Monaco is speaking. He wishes for a little nuancing. We should not all wear the same uniform he says.
Out of the corner of one eye we see Argentina kneeling beside the Spanish commissioner. Many European delegates are roving around the room meeting and greeting each other.
The next item from F&A, says Donna, concerns financial reforms, including a proposal that payments must be via bank transfer. Her committee was particularly concerned about large sums of money being given to the Secretariat in cash when‘overseas’.
Chair: We will deal with the UK-now-EU proposal shortly (he is perhaps being a little optomistic here - we shall see).
St Kitts and Nevis asks for a point of clarification on procedural matters. When will we go back to agenda point 21 he asks.
Agenda 21 appears to be the report of the F&A Committee, which is what we are dealing with.
But the Chairman wisely knows that he means the issue of voting rights.
The last point of the day says the Chairman gently.
I beg your pardon?
The last point of the day
We will defer voting until tomorrow
You do not understand me; do you want a debate on the F&A report?
We are only taking debate on the F&A report?
Ghana then congratulates the Chair and, as a musician, he cherishes the black and white keys of the piano some countries here are endowed he adds cryptically. When we come to financial matters, we need to be careful how we develop transmissions of money. Some countries here are well endowed he says again. Some countries get their money at the very time that they have to comply. We should do this case by case; not just those who can afford.
The Chair then says: St Kitts and Nevis do you look for the floor again.
St Kitts and Nevis: Yeah. I associate with the problems of handling large quantities of cash when you need to cross borders… why a giraffe of your government is not acceptable? Why only a bank transfer. Some countries are having financial problems now. At the last moment money may be available. The transfer may take 2-3 working days.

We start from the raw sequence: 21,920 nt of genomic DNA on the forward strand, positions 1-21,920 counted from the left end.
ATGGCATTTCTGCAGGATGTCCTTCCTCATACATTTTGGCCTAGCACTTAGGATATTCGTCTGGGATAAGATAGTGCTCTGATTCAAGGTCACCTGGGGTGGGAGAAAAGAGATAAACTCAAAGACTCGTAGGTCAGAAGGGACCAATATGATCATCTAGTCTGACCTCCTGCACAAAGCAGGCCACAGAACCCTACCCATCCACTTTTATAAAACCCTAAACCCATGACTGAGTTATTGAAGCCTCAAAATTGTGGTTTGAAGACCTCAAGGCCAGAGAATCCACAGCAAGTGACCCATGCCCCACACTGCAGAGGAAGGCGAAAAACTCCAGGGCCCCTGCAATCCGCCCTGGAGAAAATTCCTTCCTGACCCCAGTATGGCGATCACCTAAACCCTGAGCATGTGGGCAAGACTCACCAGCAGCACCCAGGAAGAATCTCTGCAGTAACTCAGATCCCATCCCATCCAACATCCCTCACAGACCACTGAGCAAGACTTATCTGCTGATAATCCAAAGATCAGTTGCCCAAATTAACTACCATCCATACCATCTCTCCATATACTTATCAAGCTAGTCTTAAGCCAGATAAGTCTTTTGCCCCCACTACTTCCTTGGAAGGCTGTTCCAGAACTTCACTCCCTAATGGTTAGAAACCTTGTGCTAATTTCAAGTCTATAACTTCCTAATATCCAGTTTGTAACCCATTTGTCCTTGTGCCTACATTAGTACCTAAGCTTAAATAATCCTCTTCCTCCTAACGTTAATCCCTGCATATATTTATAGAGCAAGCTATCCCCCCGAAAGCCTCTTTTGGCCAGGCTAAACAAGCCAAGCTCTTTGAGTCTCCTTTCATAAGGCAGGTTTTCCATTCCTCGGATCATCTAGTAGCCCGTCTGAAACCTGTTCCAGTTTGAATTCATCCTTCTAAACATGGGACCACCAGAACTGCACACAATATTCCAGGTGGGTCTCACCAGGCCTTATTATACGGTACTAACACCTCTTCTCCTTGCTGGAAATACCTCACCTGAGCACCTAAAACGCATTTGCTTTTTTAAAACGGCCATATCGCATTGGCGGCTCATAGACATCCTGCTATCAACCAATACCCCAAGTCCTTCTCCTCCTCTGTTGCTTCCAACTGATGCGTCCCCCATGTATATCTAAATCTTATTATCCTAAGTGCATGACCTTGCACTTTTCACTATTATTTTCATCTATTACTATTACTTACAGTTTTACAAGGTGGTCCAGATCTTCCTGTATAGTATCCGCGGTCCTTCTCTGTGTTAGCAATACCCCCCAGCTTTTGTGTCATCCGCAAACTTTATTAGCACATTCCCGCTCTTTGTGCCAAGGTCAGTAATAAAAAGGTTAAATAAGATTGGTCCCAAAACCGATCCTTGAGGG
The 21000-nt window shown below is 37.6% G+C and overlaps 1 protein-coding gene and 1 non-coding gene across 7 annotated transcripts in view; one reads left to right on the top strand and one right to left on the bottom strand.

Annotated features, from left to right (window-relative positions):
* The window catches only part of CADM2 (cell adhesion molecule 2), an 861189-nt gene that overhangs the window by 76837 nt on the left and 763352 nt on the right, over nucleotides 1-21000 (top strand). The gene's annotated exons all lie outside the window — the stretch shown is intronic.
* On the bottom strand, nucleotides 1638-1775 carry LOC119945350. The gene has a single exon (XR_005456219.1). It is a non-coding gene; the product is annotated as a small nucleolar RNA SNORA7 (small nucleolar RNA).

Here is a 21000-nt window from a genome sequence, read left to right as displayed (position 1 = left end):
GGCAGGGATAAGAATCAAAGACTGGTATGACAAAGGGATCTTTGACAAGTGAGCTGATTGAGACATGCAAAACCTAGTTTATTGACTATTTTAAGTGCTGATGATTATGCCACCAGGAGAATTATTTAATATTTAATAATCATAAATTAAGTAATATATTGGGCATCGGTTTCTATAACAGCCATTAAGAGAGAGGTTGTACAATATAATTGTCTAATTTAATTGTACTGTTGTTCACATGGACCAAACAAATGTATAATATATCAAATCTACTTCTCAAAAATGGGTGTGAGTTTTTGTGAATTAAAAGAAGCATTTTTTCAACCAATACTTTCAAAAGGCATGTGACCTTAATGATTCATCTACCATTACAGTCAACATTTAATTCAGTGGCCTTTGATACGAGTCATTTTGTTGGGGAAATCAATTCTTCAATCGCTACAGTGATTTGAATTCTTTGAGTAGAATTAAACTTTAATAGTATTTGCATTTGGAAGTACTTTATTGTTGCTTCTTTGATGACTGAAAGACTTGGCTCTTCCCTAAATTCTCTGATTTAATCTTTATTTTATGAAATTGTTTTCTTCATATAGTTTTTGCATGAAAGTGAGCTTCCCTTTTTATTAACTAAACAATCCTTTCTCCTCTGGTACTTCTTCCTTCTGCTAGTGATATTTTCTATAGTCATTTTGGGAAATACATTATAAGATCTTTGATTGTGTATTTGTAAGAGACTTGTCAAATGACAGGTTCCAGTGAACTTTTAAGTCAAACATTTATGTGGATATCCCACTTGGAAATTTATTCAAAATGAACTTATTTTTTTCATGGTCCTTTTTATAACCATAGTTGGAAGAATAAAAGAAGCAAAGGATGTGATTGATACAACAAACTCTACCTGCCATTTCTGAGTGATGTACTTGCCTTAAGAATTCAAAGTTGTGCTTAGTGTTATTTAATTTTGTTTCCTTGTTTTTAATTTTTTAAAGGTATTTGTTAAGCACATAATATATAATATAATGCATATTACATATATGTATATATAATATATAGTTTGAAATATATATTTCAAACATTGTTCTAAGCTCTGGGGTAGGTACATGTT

He describes a scenario where he apparently cannot go to a bank with his giraffe. In the spirit of transparency, he declaims, we need some accommodation for bank giraffes. The issue of a giraffe should not be contentious.
[Editor Note 124: Apologies – we now understand St K and N was saying ‘draft’ as in Banker’s draft and not referring to the fabulously long-necked ungulate of the African plains.]
The Chair does not thank him for his comment but turns to the Secretariat. Bank statements can already be paid for by bankers draft explains Dr Brockington. The voting rights will under be allowed once the bankers draft has cleared. This is the proposal.
Antigua asks for the floor. She appreciates the clarification. There is a need, she says, to put oneself in the shoes of another. She joins fully and unreservedly with everyone here who wants to see transparency. This should not be a free-for-all. It implies that procedures and methodologies conform to a standard and probity and scrutiny. We must allow for special circumstances.
New Zealand thinks we can all come together on this. He is disappointed that it is causing divisions.
Does Iceland mean to support him? No Iceland says there may be special circumstances and at the time of economic crises we need to have at least the possibility for special circumstances.
The Chairman asks is we are finished… no
Togo says in May the Secretariat wrote to his country asking them to pay. They communicated with their department of finance … the payment was undoubtedly sent but when he got here the balance needed to be paid. £600 was outstanding and he had to use his own money to redress this; to ensure that he could vote.